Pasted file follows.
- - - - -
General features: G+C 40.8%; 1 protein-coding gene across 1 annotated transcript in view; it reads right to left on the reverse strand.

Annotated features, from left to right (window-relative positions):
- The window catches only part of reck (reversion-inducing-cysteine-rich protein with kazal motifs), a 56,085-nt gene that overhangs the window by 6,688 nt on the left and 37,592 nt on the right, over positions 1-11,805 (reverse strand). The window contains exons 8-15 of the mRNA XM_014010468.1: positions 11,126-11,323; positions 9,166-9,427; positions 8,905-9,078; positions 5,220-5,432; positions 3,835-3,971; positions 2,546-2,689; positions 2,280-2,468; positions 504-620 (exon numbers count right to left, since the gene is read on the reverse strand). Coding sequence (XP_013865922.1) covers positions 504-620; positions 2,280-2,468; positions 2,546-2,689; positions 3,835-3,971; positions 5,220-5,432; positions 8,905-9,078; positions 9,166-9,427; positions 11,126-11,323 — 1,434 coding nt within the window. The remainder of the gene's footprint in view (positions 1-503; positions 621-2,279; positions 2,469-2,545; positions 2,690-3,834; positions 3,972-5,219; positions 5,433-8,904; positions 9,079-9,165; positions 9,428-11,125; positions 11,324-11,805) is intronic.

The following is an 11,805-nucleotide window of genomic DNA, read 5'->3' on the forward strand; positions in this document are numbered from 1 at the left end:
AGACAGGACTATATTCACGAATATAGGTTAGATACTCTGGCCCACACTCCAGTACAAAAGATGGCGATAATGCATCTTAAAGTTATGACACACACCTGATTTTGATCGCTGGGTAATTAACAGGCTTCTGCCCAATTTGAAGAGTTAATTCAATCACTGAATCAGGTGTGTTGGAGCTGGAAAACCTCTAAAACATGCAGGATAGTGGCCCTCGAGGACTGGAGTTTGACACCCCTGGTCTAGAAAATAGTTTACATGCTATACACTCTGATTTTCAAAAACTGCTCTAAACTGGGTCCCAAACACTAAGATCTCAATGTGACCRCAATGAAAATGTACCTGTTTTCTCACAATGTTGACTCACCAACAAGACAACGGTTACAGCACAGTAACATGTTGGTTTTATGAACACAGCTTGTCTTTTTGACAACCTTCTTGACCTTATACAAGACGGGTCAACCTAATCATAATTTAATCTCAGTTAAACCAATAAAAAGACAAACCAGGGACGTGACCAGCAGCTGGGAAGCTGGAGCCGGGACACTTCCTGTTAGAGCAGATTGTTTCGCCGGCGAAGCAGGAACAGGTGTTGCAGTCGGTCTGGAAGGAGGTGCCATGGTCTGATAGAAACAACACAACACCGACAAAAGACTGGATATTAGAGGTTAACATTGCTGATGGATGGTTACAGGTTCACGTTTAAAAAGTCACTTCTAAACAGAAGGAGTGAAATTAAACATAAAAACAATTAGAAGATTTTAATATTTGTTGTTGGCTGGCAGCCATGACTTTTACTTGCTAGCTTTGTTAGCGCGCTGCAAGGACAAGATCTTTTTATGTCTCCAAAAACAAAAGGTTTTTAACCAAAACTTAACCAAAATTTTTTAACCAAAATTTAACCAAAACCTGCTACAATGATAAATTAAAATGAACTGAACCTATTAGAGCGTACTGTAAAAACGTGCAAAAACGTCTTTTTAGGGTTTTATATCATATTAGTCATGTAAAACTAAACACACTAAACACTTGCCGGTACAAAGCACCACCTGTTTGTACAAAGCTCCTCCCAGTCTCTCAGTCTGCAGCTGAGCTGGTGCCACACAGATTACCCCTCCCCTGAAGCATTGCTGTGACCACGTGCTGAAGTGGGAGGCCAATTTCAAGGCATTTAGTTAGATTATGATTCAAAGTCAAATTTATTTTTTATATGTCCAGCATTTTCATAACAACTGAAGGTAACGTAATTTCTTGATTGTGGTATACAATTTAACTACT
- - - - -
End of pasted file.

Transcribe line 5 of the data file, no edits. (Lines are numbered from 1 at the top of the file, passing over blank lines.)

AGACAGGACTATATTCACGAATATAGGTTAGATACTCTGGCCCACACTCCAGTACAAAAGATGGCGATAATGCATCTTAAAGTTATGACACACACCTGATTTTGATCGCTGGGTAATTAACAGGCTTCTGCCCAATTTGAAGAGTTAATTCAATCACTGAATCAGGTGTGTTGGAGCTGGAAAACCTCTAAAACATGCAGGATAGTGGCCCTCGAGGACTGGAGTTTGACACCCCTGGTCTAGAAAATAGTTTACATGCTATACACTCTGATTTTCAAAAACTGCTCTAAACTGGGTCCCAAACACTAAGATCTCAATGTGACCRCAATGAAAATGTACCTGTTTTCTCACAATGTTGACTCACCAACAAGACAACGGTTACAGCACAGTAACATGTTGGTTTTATGAACACAGCTTGTCTTTTTGACAACCTTCTTGACCTTATACAAGACGGGTCAACCTAATCATAATTTAATCTCAGTTAAACCAATAAAAAGACAAACCAGGGACGTGACCAGCAGCTGGGAAGCTGGAGCCGGGACACTTCCTGTTAGAGCAGATTGTTTCGCCGGCGAAGCAGGAACAGGTGTTGCAGTCGGTCTGGAAGGAGGTGCCATGGTCTGATAGAAACAACACAACACCGACAAAAGACTGGATATTAGAGGTTAACATTGCTGATGGATGGTTACAGGTTCACGTTTAAAAAGTCACTTCTAAACAGAAGGAGTGAAATTAAACATAAAAACAATTAGAAGATTTTAATATTTGTTGTTGGCTGGCAGCCATGACTTTTACTTGCTAGCTTTGTTAGCGCGCTGCAAGGACAAGATCTTTTTATGTCTCCAAAAACAAAAGGTTTTTAACCAAAACTTAACCAAAATTTTTTAACCAAAATTTAACCAAAACCTGCTACAATGATAAATTAAAATGAACTGAACCTATTAGAGCGTACTGTAAAAACGTGCAAAAACGTCTTTTTAGGGTTTTATATCATATTAGTCATGTAAAACTAAACACACTAAACACTTGCCGGTACAAAGCACCACCTGTTTGTACAAAGCTCCTCCCAGTCTCTCAGTCTGCAGCTGAGCTGGTGCCACACAGATTACCCCTCCCCTGAAGCATTGCTGTGACCACGTGCTGAAGTGGGAGGCCAATTTCAAGGCATTTAGTTAGATTATGATTCAAAGTCAAATTTATTTTTTATATGTCCAGCATTTTCATAACAACTGAAGGTAACGTAATTTCTTGATTGTGGTATACAATTTAACTACT